Exclusive: Scott Snyder on the New Batman and Batman: Eternal Season 2

DC Comics’ New 52 initiative may be coming to an end, but writer Scott Snyder and artist Greg Capullo are staying on “Batman” after the current “Endgame” storyline comes to a close.

This June, “Batman” #41 will feature a major shakeup to the book’s status quo. Today, DC released the cover of “Batman” #41 and solicitation text that said “The all-new Batman makes his debut! Who is he, and what happens next? Find out here as a new era begins in Gotham City!”

When DC summoned the comics press to its new Burbank offices last month, that particular image wasn’t available… otherwise it would have been the focus of several questions. However, SuperHeroHype was able to sit down with Snyder to talk about the consequences of “Endgame” and to tease the new era of “Batman” stories.

Snyder also provided some hints about the second volume (or season) of “Batman: Eternal,” which will tie into the 75th anniversary of Robin.

SuperHeroHype: You’ve teased a new status quo for Batman after the Endgame storyline. Are you ready to talk about that now?

Scott Snyder: No, we’re gonna reveal it in May, for Free Comic Book Day. But I can tell you that it is the most dramatic new status quo that you can imagine with us. It is definitely the riskiest, weirdest thing that we’ve tried on the book and it’s the thing that I’m intensely excited about and proud of.

I feel that my biggest heroes on the book: Grant Morrison, Frank Miller, Denny O’Neil… they were always fearless with the character and the mythology in a way that even when I didn’t like the stories they were doing (and I usually liked all of the stories)… But if there were things that I didn’t like, I always respected how bold they were with Batman… adding characters, changing his status… all of that. And I always thought to myself “do I have a way of doing that?”

For me, a story that was a blue sky, “what if it was almost an out of continuity story. Do I have one?” And I do have this one that is really wacky, but I think it says a lot about the characters in a deep way and it changes things so drastically that it’s almost as if you would never get to these character moments unless you moved all of these chess pieces everywhere. “Endgame” is really transformative for us where it completely reinvents the mythology in a big way. It’s not like a repercussion where it’s the death of a sidekick, or something like that. It’s really a massive reformation of things.

SHH: I don’t remember a time when the Bat-family has been as large as it is right now. There are so many sidekicks and potential sidekicks now…

Snyder: Yeah! It almost wouldn’t matter if you killed one! But we are not planning on that.

SHH: Besides Batman, who will continue to play a big role going forward in the book?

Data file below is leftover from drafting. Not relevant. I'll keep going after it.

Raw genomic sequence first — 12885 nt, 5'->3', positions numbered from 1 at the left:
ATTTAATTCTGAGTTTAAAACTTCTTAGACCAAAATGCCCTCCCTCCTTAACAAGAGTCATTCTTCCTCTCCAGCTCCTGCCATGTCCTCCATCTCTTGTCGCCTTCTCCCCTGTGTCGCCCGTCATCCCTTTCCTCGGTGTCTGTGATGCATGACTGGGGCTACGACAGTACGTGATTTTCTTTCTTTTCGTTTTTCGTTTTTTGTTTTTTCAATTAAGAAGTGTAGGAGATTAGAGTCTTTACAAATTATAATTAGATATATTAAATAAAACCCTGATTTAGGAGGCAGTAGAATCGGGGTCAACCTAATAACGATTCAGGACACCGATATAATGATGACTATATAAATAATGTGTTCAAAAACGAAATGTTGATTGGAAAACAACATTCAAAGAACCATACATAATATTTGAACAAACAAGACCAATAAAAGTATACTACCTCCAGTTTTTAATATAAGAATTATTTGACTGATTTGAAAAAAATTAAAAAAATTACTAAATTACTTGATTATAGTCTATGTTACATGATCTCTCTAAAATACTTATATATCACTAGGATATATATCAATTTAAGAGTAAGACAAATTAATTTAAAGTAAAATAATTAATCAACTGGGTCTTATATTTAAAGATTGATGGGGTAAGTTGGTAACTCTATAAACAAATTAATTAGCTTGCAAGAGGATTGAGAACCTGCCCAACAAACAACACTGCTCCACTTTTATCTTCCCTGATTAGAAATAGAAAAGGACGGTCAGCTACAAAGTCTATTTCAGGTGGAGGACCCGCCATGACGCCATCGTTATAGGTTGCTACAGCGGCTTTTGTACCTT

Snyder: Well, there are characters who I can tell you who survive and make it out of Endgame and will be in there. Duke Thomas is a character that’s important to me that has a role in other books as well. Julia Pennyworth, Harper Rowe, her brother, Cullen… that supporting cast plays a big role in the story coming up.

They’re kind of a cast for Batman that really is sort of more Gotham based where you see the city (I think) through different lenses than you’ve seen it before. I get to actually be among the people of Gotham in a way that I haven’t had a chance to in “Endgame,” because “Endgame” is so big and so bombastic and muscular. This is a story that is much more character driven and a drama. This is sort of a summer blockbuster…This is one that has a huge WTF sort of premise that changes things, but it also explores the characters very deeply from very odd angles because of where they end up.

SHH: You’ve also got Batman: Eternal coming to an end. Does that play into the status quo of the book?

Snyder:Yeah! Every book is going to play into actually going to play into this. Every Bat-book will be reflective of what happens in “Batman.” Nothing is siloed. What happens at the end of “Endgame”… you’ll see it in “Batgirl,” you’ll see it in “Detective Comics,” you’ll see it… obviously “Eternal” addresses it, so yeah… It’s definitely something that changes things. I’m very excited about “Eternal” too, because it’s Robin’s 75th anniversary this year, so “Eternal” focuses heavily on a lot of the characters who have been Robin.

SHH: At this rate, you’re gonna hit 75 Robins.

Snyder: I know! First it was Batman, then it was Joker and now it’s Robin.

SHH: No, I meant you’ll have 75 Robins running around.

Snyder: Oh yeah… well…

SHH: Do you have a favorite among the supporting cast members that you’ve brought into the book?

Snyder: It’s hard, because they each offer a different thing. I’m really proud of Harper. Harper for me, was the first character that I created who was brand new, boots on the ground Gotham. And her role coming up is big, so she’s a character I’m very proud of.

Julia, I love using her. It wasn’t my idea to bring Julia into “Eternal,” it was Tim [Seeley] and James Tynion’s idea. But once she was in there, I’ve been like “let me use her, let me use her!” She becomes a very big part of the story after “Endgame” and so does Duke Thomas. I’m pretty excited about the plans I have for him.